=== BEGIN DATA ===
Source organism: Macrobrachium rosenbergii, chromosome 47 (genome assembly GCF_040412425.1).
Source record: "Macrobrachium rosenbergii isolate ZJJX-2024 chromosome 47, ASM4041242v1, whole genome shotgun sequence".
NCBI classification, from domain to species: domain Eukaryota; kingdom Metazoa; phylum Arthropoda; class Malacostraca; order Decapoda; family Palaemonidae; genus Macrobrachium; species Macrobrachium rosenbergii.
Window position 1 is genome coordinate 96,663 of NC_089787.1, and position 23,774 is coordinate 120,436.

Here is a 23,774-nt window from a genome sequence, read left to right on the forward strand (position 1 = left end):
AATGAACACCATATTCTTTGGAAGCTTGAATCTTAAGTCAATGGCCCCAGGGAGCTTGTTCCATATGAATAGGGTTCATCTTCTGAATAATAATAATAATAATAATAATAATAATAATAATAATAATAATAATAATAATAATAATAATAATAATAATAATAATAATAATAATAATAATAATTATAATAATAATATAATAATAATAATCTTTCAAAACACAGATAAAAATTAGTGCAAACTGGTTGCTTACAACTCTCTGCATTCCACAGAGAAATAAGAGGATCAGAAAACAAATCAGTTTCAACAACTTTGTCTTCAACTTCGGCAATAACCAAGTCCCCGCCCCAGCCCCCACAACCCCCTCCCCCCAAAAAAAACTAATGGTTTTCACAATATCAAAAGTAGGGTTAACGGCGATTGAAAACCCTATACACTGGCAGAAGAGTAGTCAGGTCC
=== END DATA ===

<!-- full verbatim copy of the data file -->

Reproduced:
Source organism: Macrobrachium rosenbergii, chromosome 47 (genome assembly GCF_040412425.1).
Source record: "Macrobrachium rosenbergii isolate ZJJX-2024 chromosome 47, ASM4041242v1, whole genome shotgun sequence".
NCBI classification, from domain to species: domain Eukaryota; kingdom Metazoa; phylum Arthropoda; class Malacostraca; order Decapoda; family Palaemonidae; genus Macrobrachium; species Macrobrachium rosenbergii.
Window position 1 is genome coordinate 96,663 of NC_089787.1, and position 23,774 is coordinate 120,436.

Here is a 23,774-nt window from a genome sequence, read left to right on the forward strand (position 1 = left end):
AATGAACACCATATTCTTTGGAAGCTTGAATCTTAAGTCAATGGCCCCAGGGAGCTTGTTCCATATGAATAGGGTTCATCTTCTGAATAATAATAATAATAATAATAATAATAATAATAATAATAATAATAATAATAATAATAATAATAATAATAATAATAATAATAATAATAATAATAATTATAATAATAATATAATAATAATAATCTTTCAAAACACAGATAAAAATTAGTGCAAACTGGTTGCTTACAACTCTCTGCATTCCACAGAGAAATAAGAGGATCAGAAAACAAATCAGTTTCAACAACTTTGTCTTCAACTTCGGCAATAACCAAGTCCCCGCCCCAGCCCCCACAACCCCCTCCCCCCAAAAAAAACTAATGGTTTTCACAATATCAAAAGTAGGGTTAACGGCGATTGAAAACCCTATACACTGGCAGAAGAGTAGTCAGGTCC